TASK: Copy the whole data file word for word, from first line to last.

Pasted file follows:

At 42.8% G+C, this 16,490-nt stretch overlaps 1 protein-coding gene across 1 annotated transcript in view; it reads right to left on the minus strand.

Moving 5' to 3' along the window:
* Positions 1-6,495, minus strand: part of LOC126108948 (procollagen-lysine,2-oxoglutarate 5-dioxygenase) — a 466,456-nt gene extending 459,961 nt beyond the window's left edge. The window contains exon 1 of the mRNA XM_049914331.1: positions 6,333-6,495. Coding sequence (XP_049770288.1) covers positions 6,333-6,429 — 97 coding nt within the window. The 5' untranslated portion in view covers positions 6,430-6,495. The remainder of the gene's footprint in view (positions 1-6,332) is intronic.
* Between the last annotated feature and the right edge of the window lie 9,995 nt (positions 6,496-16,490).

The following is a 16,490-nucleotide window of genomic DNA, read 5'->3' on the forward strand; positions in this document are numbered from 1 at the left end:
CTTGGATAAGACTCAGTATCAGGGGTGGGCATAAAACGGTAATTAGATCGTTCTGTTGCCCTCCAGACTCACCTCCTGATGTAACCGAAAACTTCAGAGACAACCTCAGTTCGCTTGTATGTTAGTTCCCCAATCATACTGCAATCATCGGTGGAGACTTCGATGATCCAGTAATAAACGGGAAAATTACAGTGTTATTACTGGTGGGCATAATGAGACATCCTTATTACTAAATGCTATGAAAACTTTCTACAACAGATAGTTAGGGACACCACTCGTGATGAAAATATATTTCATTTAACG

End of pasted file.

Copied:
At 42.8% G+C, this 16,490-nt stretch overlaps 1 protein-coding gene across 1 annotated transcript in view; it reads right to left on the minus strand.

Moving 5' to 3' along the window:
* Positions 1-6,495, minus strand: part of LOC126108948 (procollagen-lysine,2-oxoglutarate 5-dioxygenase) — a 466,456-nt gene extending 459,961 nt beyond the window's left edge. The window contains exon 1 of the mRNA XM_049914331.1: positions 6,333-6,495. Coding sequence (XP_049770288.1) covers positions 6,333-6,429 — 97 coding nt within the window. The 5' untranslated portion in view covers positions 6,430-6,495. The remainder of the gene's footprint in view (positions 1-6,332) is intronic.
* Between the last annotated feature and the right edge of the window lie 9,995 nt (positions 6,496-16,490).

The following is a 16,490-nucleotide window of genomic DNA, read 5'->3' on the forward strand; positions in this document are numbered from 1 at the left end:
CTTGGATAAGACTCAGTATCAGGGGTGGGCATAAAACGGTAATTAGATCGTTCTGTTGCCCTCCAGACTCACCTCCTGATGTAACCGAAAACTTCAGAGACAACCTCAGTTCGCTTGTATGTTAGTTCCCCAATCATACTGCAATCATCGGTGGAGACTTCGATGATCCAGTAATAAACGGGAAAATTACAGTGTTATTACTGGTGGGCATAATGAGACATCCTTATTACTAAATGCTATGAAAACTTTCTACAACAGATAGTTAGGGACACCACTCGTGATGAAAATATATTTCATTTAACG